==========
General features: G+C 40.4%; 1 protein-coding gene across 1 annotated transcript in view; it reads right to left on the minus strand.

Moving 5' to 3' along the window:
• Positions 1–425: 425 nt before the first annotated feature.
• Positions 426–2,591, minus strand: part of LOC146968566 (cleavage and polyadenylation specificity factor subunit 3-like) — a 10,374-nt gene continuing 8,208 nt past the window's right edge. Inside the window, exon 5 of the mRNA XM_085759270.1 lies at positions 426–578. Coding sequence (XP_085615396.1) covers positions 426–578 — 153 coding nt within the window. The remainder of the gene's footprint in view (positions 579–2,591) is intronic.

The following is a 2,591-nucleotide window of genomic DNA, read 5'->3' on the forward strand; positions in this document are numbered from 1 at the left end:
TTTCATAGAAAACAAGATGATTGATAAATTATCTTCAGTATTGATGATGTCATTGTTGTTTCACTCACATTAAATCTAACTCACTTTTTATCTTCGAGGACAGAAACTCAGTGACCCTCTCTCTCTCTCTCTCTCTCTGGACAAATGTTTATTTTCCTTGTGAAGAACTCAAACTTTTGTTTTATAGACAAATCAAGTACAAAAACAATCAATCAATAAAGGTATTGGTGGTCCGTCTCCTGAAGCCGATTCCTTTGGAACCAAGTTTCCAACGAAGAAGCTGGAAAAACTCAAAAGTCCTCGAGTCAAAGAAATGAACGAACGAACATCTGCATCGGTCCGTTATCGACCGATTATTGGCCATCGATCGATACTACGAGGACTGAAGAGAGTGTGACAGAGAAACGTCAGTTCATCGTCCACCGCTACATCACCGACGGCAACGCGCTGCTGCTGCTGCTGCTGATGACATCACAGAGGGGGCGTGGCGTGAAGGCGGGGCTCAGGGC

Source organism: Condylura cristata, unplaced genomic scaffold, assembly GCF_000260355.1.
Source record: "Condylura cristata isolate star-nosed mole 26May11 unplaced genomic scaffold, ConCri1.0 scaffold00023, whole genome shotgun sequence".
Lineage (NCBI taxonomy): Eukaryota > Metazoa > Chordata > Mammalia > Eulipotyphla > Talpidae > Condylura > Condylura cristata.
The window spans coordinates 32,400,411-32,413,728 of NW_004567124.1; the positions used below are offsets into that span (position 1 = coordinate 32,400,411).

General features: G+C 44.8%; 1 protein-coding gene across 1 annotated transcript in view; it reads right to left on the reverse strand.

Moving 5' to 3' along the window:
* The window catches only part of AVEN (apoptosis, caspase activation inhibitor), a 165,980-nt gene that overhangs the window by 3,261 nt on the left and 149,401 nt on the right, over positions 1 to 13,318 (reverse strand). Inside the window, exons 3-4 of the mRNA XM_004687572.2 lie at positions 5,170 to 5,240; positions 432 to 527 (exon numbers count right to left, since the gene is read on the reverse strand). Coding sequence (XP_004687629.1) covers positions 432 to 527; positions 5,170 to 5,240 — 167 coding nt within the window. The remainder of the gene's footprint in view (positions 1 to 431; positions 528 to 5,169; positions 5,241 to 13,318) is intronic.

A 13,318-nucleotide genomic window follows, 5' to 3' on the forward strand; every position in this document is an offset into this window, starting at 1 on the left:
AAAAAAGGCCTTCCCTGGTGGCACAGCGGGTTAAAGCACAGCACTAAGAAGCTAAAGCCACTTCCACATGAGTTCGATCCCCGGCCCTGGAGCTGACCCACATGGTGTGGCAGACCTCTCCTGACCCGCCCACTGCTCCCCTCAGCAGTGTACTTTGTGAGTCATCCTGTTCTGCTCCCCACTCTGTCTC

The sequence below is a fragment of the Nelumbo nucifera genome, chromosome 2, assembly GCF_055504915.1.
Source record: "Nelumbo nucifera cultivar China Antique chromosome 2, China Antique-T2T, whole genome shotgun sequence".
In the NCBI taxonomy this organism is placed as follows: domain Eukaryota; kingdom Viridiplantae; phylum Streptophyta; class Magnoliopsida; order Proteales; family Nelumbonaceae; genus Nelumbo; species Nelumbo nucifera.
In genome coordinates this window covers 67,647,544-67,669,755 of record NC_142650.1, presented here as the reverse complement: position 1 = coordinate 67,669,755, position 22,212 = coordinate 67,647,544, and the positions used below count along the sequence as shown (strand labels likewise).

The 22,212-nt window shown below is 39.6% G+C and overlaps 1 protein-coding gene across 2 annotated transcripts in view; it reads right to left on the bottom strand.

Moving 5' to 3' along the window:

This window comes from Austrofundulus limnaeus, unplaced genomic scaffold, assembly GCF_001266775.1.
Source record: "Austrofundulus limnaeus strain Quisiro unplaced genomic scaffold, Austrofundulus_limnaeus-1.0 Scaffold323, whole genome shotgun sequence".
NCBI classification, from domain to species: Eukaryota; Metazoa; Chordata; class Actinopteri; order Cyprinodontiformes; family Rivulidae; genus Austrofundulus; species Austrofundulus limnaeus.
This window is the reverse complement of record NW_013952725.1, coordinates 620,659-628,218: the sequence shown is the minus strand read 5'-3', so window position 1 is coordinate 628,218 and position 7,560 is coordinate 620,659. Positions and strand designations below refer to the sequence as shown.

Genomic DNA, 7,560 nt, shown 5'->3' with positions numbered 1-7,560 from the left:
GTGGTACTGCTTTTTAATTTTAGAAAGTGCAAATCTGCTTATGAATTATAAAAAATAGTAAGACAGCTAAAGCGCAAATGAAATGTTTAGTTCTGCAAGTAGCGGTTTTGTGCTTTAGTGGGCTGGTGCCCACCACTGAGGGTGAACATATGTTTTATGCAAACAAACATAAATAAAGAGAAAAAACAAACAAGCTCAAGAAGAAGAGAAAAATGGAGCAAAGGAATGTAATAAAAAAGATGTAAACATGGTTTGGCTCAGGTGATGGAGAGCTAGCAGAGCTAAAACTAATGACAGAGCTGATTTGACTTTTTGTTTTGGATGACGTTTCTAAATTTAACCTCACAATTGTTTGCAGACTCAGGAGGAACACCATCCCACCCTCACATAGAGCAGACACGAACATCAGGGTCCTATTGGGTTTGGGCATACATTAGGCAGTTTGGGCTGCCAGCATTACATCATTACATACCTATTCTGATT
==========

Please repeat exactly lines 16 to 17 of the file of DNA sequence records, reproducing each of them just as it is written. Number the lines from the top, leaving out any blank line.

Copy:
The sequence below is a fragment of the Nelumbo nucifera genome, chromosome 2, assembly GCF_055504915.1.
Source record: "Nelumbo nucifera cultivar China Antique chromosome 2, China Antique-T2T, whole genome shotgun sequence".